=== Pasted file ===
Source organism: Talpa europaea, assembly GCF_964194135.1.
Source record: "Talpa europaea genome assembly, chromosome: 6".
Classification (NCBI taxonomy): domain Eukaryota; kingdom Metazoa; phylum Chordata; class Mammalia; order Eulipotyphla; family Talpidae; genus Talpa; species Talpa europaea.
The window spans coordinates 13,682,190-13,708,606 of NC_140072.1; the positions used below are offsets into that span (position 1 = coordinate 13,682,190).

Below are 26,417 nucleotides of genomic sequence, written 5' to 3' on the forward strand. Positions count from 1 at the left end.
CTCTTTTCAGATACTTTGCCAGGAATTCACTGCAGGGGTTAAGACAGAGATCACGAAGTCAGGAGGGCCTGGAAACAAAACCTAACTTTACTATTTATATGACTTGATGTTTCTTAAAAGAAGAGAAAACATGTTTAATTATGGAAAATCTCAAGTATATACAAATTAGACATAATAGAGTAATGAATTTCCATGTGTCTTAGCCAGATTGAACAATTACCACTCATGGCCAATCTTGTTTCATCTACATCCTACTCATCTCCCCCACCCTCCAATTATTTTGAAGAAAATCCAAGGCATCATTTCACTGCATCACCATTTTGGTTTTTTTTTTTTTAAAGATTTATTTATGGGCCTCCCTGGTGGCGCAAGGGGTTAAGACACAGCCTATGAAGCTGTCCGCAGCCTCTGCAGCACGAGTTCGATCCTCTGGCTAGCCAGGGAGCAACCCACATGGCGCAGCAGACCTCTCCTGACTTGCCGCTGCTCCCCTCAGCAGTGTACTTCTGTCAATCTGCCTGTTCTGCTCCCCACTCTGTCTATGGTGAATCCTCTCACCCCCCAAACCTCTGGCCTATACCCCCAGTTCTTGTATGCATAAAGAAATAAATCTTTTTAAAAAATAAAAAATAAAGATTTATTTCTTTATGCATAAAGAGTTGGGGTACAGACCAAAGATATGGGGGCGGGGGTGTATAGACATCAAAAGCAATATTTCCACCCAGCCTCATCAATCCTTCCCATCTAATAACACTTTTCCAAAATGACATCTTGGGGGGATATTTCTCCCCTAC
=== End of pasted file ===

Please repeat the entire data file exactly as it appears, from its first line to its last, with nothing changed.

Source organism: Talpa europaea, assembly GCF_964194135.1.
Source record: "Talpa europaea genome assembly, chromosome: 6".
Classification (NCBI taxonomy): domain Eukaryota; kingdom Metazoa; phylum Chordata; class Mammalia; order Eulipotyphla; family Talpidae; genus Talpa; species Talpa europaea.
The window spans coordinates 13,682,190-13,708,606 of NC_140072.1; the positions used below are offsets into that span (position 1 = coordinate 13,682,190).

Below are 26,417 nucleotides of genomic sequence, written 5' to 3' on the forward strand. Positions count from 1 at the left end.
CTCTTTTCAGATACTTTGCCAGGAATTCACTGCAGGGGTTAAGACAGAGATCACGAAGTCAGGAGGGCCTGGAAACAAAACCTAACTTTACTATTTATATGACTTGATGTTTCTTAAAAGAAGAGAAAACATGTTTAATTATGGAAAATCTCAAGTATATACAAATTAGACATAATAGAGTAATGAATTTCCATGTGTCTTAGCCAGATTGAACAATTACCACTCATGGCCAATCTTGTTTCATCTACATCCTACTCATCTCCCCCACCCTCCAATTATTTTGAAGAAAATCCAAGGCATCATTTCACTGCATCACCATTTTGGTTTTTTTTTTTTTAAAGATTTATTTATGGGCCTCCCTGGTGGCGCAAGGGGTTAAGACACAGCCTATGAAGCTGTCCGCAGCCTCTGCAGCACGAGTTCGATCCTCTGGCTAGCCAGGGAGCAACCCACATGGCGCAGCAGACCTCTCCTGACTTGCCGCTGCTCCCCTCAGCAGTGTACTTCTGTCAATCTGCCTGTTCTGCTCCCCACTCTGTCTATGGTGAATCCTCTCACCCCCCAAACCTCTGGCCTATACCCCCAGTTCTTGTATGCATAAAGAAATAAATCTTTTTAAAAAATAAAAAATAAAGATTTATTTCTTTATGCATAAAGAGTTGGGGTACAGACCAAAGATATGGGGGCGGGGGTGTATAGACATCAAAAGCAATATTTCCACCCAGCCTCATCAATCCTTCCCATCTAATAACACTTTTCCAAAATGACATCTTGGGGGGATATTTCTCCCCTAC